Getting to grips with OzCode

When I was at NDC London in January I watched a demonstration of the OzCode extension for Visual Studio. Not only was it well presented but it highlighted some of the pinch points we all have to tolerate while debugging.

In return for a scan of my conference pass, i.e. my contact details, I received a whopping 35% discount off a licence and without completing the 30 day trial I was so impressed that I pulled out my wallet (actually the company wallet!).

While I don’t use all of the features every day there are a few that I use all the time – the first one is called ‘Reveal‘.

Consider the following situation:

But I already knew this was a list of view models!

At this breakpoint I’m looking at collection of View Models – but I knew that already what value am I getting from this window? There are over 600 records here – do I have to expand each one to find what I’m looking for? What if one has a null value that is causing my problem – how will I find it?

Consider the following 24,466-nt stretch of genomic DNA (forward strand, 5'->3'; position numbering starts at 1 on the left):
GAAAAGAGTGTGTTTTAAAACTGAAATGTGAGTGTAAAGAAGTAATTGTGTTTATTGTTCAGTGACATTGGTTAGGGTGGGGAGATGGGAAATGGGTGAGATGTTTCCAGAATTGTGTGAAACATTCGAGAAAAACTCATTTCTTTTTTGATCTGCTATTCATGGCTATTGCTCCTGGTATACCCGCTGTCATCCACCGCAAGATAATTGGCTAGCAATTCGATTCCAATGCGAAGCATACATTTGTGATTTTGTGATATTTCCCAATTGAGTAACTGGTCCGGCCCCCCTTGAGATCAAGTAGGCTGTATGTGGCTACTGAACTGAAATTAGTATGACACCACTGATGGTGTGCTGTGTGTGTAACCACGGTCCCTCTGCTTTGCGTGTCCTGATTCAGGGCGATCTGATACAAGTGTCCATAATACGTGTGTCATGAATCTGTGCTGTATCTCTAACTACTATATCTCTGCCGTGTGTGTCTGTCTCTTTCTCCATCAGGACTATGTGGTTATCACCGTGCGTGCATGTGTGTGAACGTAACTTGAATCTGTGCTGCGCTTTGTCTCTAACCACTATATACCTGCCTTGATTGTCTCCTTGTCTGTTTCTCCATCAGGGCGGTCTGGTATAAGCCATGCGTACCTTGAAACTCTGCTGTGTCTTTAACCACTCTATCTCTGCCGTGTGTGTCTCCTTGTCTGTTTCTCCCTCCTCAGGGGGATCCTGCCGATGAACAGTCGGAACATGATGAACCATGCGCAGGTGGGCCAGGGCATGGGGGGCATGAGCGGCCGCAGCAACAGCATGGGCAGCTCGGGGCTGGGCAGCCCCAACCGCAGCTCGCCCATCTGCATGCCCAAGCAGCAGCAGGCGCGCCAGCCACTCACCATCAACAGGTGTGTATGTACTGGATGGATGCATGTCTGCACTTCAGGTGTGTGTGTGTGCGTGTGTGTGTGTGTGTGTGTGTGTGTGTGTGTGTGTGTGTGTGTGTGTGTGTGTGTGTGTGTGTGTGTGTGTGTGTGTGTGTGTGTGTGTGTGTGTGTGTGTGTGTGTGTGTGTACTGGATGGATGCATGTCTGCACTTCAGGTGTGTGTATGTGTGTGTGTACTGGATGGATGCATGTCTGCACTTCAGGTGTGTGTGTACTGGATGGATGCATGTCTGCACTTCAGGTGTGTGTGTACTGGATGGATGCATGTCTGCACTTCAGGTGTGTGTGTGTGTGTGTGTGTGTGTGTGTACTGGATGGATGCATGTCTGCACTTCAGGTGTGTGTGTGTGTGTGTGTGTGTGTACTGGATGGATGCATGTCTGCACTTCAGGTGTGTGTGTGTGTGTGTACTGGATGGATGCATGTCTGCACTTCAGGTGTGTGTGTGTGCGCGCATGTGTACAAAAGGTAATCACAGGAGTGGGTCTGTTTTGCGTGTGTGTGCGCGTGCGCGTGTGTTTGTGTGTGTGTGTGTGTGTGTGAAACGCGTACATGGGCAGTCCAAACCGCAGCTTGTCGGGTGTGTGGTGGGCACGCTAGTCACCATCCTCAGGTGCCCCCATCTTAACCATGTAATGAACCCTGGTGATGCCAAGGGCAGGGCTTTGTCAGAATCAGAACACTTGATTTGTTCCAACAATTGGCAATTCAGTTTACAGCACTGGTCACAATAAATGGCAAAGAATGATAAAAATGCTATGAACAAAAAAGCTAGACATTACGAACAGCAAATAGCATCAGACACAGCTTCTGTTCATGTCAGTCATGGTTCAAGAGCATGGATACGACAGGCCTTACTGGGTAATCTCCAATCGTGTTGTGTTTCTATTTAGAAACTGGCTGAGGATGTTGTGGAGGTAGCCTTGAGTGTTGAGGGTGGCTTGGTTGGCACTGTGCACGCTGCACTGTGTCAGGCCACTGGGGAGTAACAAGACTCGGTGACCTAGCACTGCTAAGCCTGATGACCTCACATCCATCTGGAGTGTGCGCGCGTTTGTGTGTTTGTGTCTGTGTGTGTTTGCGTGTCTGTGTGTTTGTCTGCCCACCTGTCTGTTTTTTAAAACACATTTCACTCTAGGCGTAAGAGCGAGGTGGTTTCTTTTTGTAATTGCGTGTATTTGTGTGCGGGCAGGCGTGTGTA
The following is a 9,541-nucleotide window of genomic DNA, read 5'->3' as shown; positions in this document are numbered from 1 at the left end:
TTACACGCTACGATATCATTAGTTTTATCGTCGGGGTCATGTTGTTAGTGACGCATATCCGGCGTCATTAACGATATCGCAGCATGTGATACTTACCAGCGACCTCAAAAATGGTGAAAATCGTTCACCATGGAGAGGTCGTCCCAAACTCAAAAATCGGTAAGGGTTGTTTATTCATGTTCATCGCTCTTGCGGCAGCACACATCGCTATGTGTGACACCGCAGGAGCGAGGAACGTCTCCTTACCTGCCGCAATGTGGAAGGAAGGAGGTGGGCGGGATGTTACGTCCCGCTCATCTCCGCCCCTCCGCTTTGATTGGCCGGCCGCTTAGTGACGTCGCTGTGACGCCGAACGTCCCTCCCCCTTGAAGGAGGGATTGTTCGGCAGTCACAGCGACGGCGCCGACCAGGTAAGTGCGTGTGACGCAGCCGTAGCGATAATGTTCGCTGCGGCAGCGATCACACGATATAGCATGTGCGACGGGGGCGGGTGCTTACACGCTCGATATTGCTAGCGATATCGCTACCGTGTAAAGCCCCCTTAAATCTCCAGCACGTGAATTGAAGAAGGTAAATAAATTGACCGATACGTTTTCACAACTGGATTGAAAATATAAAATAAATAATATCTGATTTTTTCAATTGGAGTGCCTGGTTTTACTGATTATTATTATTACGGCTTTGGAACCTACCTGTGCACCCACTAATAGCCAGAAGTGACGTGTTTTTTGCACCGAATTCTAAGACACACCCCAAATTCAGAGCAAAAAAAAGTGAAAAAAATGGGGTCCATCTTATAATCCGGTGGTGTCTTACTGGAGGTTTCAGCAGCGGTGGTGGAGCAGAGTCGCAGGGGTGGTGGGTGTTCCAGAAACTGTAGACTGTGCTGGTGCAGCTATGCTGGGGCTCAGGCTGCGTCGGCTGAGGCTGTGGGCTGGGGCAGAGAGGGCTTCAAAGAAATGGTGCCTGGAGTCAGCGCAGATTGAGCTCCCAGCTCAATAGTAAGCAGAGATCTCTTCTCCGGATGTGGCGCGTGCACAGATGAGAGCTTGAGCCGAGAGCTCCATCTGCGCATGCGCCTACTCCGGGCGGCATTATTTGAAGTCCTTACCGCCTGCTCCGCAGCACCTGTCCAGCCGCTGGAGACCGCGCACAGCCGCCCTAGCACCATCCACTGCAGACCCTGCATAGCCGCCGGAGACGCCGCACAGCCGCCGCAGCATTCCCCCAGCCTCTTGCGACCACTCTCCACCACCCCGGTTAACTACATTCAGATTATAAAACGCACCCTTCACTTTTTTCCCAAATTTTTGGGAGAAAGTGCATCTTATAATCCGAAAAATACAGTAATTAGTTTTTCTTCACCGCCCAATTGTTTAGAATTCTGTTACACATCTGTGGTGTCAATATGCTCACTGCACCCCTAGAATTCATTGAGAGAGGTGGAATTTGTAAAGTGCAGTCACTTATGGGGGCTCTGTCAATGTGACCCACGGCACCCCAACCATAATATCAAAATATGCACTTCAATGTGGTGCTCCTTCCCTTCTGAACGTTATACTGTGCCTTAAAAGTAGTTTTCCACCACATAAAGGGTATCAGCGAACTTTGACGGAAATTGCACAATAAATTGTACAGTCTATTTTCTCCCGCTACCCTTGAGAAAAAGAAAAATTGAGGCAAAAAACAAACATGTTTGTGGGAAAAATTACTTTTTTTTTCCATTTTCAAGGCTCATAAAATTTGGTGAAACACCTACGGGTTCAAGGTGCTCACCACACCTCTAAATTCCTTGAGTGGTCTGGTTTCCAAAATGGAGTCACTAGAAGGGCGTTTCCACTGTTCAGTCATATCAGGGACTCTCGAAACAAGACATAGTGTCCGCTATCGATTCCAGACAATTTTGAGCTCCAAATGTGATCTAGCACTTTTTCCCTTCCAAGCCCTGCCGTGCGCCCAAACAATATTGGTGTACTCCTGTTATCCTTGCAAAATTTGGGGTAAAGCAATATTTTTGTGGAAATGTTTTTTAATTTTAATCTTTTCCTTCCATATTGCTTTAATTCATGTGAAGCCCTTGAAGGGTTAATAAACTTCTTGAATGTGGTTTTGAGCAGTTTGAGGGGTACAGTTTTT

Well, I could obviously write a new line after the breakpoint which will give me all of the items with a null value for say the name property. But to do that I need to stop the debugging session, write the new line, restart the application and perform whatever steps I need to perform to get back to the above scenario.

Ok, that’s not going to kill me but it’s wasted time and I have to remember to remove the debugging line once I’m done with it.

Using the OzCode Reveal feature I can specify which properties I was to be displayed instead of the actual, fully qualified, class name.

By expanding any of the records to view the actual property data it is possible to select which ones I want to see – which are important to me at this time – by clicking the star.

Select the properties you want to see

Now when I expand the list I see this instead:

Much more useful

These selections are persisted across sessions and can be changed whenever – maybe I want the email addresses, cities or countries next time – not a problem.

But what about nested properties? Well, that’s not a problem either – just drill in an star the properties you want to see and they will be displayed at the appropriate level in the tree as below:

Here the users first and last names are selected as well as the start date of their subscription

There’s a lot more to OzCode than this and as it becomes more embedded in the way I work I’ll post more about how it has helped me.